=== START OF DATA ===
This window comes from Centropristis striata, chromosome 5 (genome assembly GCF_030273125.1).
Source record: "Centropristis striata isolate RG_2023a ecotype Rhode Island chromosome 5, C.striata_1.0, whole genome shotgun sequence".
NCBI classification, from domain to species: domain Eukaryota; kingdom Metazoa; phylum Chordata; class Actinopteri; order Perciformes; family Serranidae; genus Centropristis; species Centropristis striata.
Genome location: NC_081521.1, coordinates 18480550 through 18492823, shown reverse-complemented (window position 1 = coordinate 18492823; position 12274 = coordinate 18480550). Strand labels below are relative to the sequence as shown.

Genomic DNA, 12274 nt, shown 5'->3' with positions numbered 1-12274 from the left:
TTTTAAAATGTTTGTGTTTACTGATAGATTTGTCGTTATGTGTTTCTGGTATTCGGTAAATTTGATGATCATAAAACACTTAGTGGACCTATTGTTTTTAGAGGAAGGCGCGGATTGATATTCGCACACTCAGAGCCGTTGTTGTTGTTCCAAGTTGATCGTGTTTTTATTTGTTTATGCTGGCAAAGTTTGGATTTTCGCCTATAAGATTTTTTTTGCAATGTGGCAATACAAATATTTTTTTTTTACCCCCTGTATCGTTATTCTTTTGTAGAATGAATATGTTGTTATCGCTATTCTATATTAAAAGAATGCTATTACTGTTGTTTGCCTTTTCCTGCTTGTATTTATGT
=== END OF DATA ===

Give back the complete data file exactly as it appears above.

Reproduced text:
This window comes from Centropristis striata, chromosome 5 (genome assembly GCF_030273125.1).
Source record: "Centropristis striata isolate RG_2023a ecotype Rhode Island chromosome 5, C.striata_1.0, whole genome shotgun sequence".
NCBI classification, from domain to species: domain Eukaryota; kingdom Metazoa; phylum Chordata; class Actinopteri; order Perciformes; family Serranidae; genus Centropristis; species Centropristis striata.
Genome location: NC_081521.1, coordinates 18480550 through 18492823, shown reverse-complemented (window position 1 = coordinate 18492823; position 12274 = coordinate 18480550). Strand labels below are relative to the sequence as shown.

Genomic DNA, 12274 nt, shown 5'->3' with positions numbered 1-12274 from the left:
TTTTAAAATGTTTGTGTTTACTGATAGATTTGTCGTTATGTGTTTCTGGTATTCGGTAAATTTGATGATCATAAAACACTTAGTGGACCTATTGTTTTTAGAGGAAGGCGCGGATTGATATTCGCACACTCAGAGCCGTTGTTGTTGTTCCAAGTTGATCGTGTTTTTATTTGTTTATGCTGGCAAAGTTTGGATTTTCGCCTATAAGATTTTTTTTGCAATGTGGCAATACAAATATTTTTTTTTTACCCCCTGTATCGTTATTCTTTTGTAGAATGAATATGTTGTTATCGCTATTCTATATTAAAAGAATGCTATTACTGTTGTTTGCCTTTTCCTGCTTGTATTTATGT